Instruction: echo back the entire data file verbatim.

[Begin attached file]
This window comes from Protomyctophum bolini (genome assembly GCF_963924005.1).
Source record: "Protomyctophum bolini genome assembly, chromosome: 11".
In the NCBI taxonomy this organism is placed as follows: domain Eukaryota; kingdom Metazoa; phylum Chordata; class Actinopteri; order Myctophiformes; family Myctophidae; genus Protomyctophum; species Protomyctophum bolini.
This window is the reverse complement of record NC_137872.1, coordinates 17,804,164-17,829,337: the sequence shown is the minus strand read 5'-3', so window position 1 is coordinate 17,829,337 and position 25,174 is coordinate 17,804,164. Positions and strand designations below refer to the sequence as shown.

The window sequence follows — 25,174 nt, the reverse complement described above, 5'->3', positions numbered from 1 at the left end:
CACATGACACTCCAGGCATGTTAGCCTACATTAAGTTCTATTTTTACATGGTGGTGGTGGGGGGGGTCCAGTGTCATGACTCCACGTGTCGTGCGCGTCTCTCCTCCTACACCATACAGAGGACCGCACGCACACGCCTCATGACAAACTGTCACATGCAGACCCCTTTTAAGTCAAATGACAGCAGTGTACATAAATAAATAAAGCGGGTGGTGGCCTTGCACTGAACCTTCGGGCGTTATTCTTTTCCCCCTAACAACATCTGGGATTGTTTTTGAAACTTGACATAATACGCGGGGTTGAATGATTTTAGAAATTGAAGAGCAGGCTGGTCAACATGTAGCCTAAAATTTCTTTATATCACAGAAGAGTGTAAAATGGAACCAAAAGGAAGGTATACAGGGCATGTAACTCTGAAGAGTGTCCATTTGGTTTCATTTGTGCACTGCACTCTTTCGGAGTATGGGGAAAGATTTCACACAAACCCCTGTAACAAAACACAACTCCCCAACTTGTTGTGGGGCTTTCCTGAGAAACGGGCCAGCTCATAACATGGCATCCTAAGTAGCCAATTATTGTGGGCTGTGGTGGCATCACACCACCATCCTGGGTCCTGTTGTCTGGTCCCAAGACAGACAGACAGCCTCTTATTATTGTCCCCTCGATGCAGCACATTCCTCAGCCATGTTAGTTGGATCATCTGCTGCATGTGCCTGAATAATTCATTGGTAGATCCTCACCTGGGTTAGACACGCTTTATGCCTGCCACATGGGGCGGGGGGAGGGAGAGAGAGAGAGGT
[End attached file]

This window comes from Protomyctophum bolini (genome assembly GCF_963924005.1).
Source record: "Protomyctophum bolini genome assembly, chromosome: 11".
In the NCBI taxonomy this organism is placed as follows: domain Eukaryota; kingdom Metazoa; phylum Chordata; class Actinopteri; order Myctophiformes; family Myctophidae; genus Protomyctophum; species Protomyctophum bolini.
This window is the reverse complement of record NC_137872.1, coordinates 17,804,164-17,829,337: the sequence shown is the minus strand read 5'-3', so window position 1 is coordinate 17,829,337 and position 25,174 is coordinate 17,804,164. Positions and strand designations below refer to the sequence as shown.

The window sequence follows — 25,174 nt, the reverse complement described above, 5'->3', positions numbered from 1 at the left end:
CACATGACACTCCAGGCATGTTAGCCTACATTAAGTTCTATTTTTACATGGTGGTGGTGGGGGGGGTCCAGTGTCATGACTCCACGTGTCGTGCGCGTCTCTCCTCCTACACCATACAGAGGACCGCACGCACACGCCTCATGACAAACTGTCACATGCAGACCCCTTTTAAGTCAAATGACAGCAGTGTACATAAATAAATAAAGCGGGTGGTGGCCTTGCACTGAACCTTCGGGCGTTATTCTTTTCCCCCTAACAACATCTGGGATTGTTTTTGAAACTTGACATAATACGCGGGGTTGAATGATTTTAGAAATTGAAGAGCAGGCTGGTCAACATGTAGCCTAAAATTTCTTTATATCACAGAAGAGTGTAAAATGGAACCAAAAGGAAGGTATACAGGGCATGTAACTCTGAAGAGTGTCCATTTGGTTTCATTTGTGCACTGCACTCTTTCGGAGTATGGGGAAAGATTTCACACAAACCCCTGTAACAAAACACAACTCCCCAACTTGTTGTGGGGCTTTCCTGAGAAACGGGCCAGCTCATAACATGGCATCCTAAGTAGCCAATTATTGTGGGCTGTGGTGGCATCACACCACCATCCTGGGTCCTGTTGTCTGGTCCCAAGACAGACAGACAGCCTCTTATTATTGTCCCCTCGATGCAGCACATTCCTCAGCCATGTTAGTTGGATCATCTGCTGCATGTGCCTGAATAATTCATTGGTAGATCCTCACCTGGGTTAGACACGCTTTATGCCTGCCACATGGGGCGGGGGGAGGGAGAGAGAGAGAGGT